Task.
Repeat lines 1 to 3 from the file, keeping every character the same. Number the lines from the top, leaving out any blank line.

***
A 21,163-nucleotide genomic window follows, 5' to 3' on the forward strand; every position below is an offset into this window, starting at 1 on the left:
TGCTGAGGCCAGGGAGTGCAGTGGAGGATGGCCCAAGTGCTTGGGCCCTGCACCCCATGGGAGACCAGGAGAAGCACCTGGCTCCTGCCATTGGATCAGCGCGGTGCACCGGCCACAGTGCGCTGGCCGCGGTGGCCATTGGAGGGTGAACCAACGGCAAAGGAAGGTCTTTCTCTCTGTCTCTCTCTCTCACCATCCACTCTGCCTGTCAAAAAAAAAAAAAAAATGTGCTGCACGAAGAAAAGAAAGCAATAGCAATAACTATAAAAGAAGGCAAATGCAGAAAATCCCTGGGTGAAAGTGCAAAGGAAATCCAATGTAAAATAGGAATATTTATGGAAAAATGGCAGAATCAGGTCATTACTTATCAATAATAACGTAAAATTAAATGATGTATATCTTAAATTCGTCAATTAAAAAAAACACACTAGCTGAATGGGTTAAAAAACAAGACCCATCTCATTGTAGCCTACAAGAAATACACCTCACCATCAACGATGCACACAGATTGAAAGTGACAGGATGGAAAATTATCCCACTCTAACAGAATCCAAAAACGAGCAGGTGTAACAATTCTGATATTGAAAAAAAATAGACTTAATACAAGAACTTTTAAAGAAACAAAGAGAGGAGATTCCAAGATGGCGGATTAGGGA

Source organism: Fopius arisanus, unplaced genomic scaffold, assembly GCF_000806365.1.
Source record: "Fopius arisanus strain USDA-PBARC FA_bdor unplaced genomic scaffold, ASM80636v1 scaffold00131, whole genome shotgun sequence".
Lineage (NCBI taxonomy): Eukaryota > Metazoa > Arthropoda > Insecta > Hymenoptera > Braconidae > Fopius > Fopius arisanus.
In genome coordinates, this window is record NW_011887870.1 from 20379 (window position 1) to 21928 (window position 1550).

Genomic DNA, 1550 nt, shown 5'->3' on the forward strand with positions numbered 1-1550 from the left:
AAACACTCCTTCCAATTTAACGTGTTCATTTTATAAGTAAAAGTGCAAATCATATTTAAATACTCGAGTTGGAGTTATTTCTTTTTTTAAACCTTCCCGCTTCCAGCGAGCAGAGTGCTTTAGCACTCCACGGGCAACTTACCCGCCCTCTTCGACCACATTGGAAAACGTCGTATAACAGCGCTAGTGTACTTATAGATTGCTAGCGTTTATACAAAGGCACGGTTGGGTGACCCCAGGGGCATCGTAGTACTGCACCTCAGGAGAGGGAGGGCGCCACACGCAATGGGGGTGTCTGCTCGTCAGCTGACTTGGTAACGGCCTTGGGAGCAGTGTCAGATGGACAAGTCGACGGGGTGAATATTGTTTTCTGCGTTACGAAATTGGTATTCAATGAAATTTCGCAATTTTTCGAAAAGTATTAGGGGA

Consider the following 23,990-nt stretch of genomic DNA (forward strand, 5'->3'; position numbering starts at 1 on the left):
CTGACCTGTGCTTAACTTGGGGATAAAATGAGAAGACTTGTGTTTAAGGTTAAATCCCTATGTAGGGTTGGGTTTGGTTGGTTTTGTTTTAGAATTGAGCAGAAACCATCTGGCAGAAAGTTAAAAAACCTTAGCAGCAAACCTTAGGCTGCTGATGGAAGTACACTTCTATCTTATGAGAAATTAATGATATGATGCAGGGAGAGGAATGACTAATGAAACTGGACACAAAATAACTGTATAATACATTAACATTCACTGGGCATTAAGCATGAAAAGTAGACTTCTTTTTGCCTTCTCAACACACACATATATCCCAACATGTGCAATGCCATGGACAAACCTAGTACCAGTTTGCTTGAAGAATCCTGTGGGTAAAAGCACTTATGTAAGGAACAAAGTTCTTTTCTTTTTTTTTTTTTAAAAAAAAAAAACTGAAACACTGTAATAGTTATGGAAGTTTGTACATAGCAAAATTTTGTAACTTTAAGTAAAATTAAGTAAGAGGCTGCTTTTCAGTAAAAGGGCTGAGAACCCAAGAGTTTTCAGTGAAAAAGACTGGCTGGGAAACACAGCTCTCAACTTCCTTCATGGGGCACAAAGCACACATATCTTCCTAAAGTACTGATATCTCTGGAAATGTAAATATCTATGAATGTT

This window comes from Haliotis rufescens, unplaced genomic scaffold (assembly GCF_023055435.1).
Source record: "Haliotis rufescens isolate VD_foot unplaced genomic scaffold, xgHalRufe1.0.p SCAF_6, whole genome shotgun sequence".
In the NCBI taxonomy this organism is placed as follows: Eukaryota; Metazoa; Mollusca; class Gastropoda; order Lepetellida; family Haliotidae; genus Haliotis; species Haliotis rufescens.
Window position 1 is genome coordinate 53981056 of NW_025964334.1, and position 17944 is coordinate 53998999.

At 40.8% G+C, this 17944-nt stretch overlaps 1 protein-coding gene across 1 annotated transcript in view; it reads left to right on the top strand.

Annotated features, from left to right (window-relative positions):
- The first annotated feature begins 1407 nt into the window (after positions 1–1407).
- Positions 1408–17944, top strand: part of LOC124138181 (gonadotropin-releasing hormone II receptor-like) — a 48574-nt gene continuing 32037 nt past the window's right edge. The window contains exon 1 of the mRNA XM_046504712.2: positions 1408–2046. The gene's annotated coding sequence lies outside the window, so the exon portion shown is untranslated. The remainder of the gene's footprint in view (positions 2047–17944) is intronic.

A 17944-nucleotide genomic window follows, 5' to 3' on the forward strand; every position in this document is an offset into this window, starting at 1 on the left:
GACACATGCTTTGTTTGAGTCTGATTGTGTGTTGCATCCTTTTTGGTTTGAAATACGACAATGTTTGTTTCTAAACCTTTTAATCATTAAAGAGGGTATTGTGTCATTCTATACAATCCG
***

A 21,163-nucleotide genomic window follows, 5' to 3' on the forward strand; every position below is an offset into this window, starting at 1 on the left:
TGCTGAGGCCAGGGAGTGCAGTGGAGGATGGCCCAAGTGCTTGGGCCCTGCACCCCATGGGAGACCAGGAGAAGCACCTGGCTCCTGCCATTGGATCAGCGCGGTGCACCGGCCACAGTGCGCTGGCCGCGGTGGCCATTGGAGGGTGAACCAACGGCAAAGGAAGGTCTTTCTCTCTGTCTCTCTCTCTCACCATCCACTCTGCCTGTCAAAAAAAAAAAAAAAATGTGCTGCACGAAGAAAAGAAAGCAATAGCAATAACTATAAAAGAAGGCAAATGCAGAAAATCCCTGGGTGAAAGTGCAAAGGAAATCCAATGTAAAATAGGAATATTTATGGAAAAATGGCAGAATCAGGTCATTACTTATCAATAATAACGTAAAATTAAATGATGTATATCTTAAATTCGTCAATTAAAAAAAACACACTAGCTGAATGGGTTAAAAAACAAGACCCATCTCATTGTAGCCTACAAGAAATACACCTCACCATCAACGATGCACACAGATTGAAAGTGACAGGATGGAAAATTATCCCACTCTAACAGAATCCAAAAACGAGCAGGTGTAACAATTCTGATATTGAAAAAAAATAGACTTAATACAAGAACTTTTAAAGAAACAAAGAGAGGAGATTCCAAGATGGCGGATTAGGGA

Source organism: Fopius arisanus, unplaced genomic scaffold, assembly GCF_000806365.1.